Roger Federer has called Serena Williams the greatest tennis player to have lived, taking into consideration her remarkable achievements. The Swiss ace also revealed that he doesn't have any immediate retirement plans and proclaimed his love for the game as the reason for him to keep playing.
Roger Federer expressed his admiration for American tennis legend Serena Williams, in an interview with the Wall Street Journal published on Wednesday. The Swiss tennis star stated that Serena’s achievements are enough to rightfully identify her as the greatest tennis player of all time. When Federer was asked to clarify if he means Williams is the best female player of all time or the best overall, he said “Overall”.
“[Williams’s career] has been fascinating to watch. She had a totally different upbringing – I came up through Switzerland with the federation, she did it with her dad and her sister. It’s an amazing story unto itself – and then she became one of the greatest, if not the greatest tennis player of all time,” he added.
Serena Williams has 39 grand slam titles including 23 singles. Federer has the most number of grand slam singles titles (20) by any male player, which definitely puts him alongside the best in the game.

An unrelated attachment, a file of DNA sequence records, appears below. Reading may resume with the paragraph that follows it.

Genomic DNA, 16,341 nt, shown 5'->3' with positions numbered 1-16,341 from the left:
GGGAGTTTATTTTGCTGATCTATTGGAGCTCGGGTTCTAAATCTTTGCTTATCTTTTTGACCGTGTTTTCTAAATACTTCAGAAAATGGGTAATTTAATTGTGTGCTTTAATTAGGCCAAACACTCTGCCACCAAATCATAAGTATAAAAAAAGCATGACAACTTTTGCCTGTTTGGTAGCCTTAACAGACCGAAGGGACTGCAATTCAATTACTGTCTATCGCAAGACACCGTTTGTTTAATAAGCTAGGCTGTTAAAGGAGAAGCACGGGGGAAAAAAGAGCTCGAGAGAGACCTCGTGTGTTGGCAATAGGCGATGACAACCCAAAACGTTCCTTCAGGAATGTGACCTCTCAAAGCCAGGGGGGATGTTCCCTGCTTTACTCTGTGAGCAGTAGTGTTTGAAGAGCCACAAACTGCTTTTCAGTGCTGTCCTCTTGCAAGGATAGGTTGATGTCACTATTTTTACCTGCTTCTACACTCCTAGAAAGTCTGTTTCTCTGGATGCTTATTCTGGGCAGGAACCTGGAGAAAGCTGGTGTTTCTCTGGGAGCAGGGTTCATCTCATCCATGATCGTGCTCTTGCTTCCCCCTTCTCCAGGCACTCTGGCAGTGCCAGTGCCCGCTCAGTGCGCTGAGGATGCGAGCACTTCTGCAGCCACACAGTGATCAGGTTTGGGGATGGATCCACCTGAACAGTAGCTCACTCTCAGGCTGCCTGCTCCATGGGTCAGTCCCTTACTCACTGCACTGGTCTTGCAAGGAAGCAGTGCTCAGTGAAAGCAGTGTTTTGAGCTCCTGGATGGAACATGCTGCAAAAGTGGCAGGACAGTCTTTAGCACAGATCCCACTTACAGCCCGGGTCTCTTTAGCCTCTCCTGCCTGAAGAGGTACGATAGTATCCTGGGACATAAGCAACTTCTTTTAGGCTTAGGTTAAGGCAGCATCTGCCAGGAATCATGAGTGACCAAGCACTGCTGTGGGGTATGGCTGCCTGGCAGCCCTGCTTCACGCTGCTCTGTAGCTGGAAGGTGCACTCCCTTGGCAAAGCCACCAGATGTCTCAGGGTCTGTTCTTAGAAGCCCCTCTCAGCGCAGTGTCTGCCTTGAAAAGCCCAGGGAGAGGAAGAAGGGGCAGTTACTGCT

"But we know [Williams] is all the way up there. I’m probably up there with somebody, somehow. Maybe there’s a group, a best of five – and if you’re in that group, you should be pleased and happy. Tennis is a funky sport when it comes to that stuff,” said a humble Federer.
Federer, who is turning 37 in August, has been enjoying a late-career revival with three grand slam titles since the start of 2017. However, he doesn’t have any immediate retirement plans and said that he still enjoys the action offered by the tennis court. His love for the game has evidently triumphed all desire to end his career with laurels.
“I’ve long given up that it needs to end in a fairy tale. I don’t need to be ranked [No1] or need it to be after a big title. If it happens that way, that’s amazing. But you can’t control it all. You have to put yourself out there, be vulnerable. I play because I love tennis, not because it needs to end [perfectly].”
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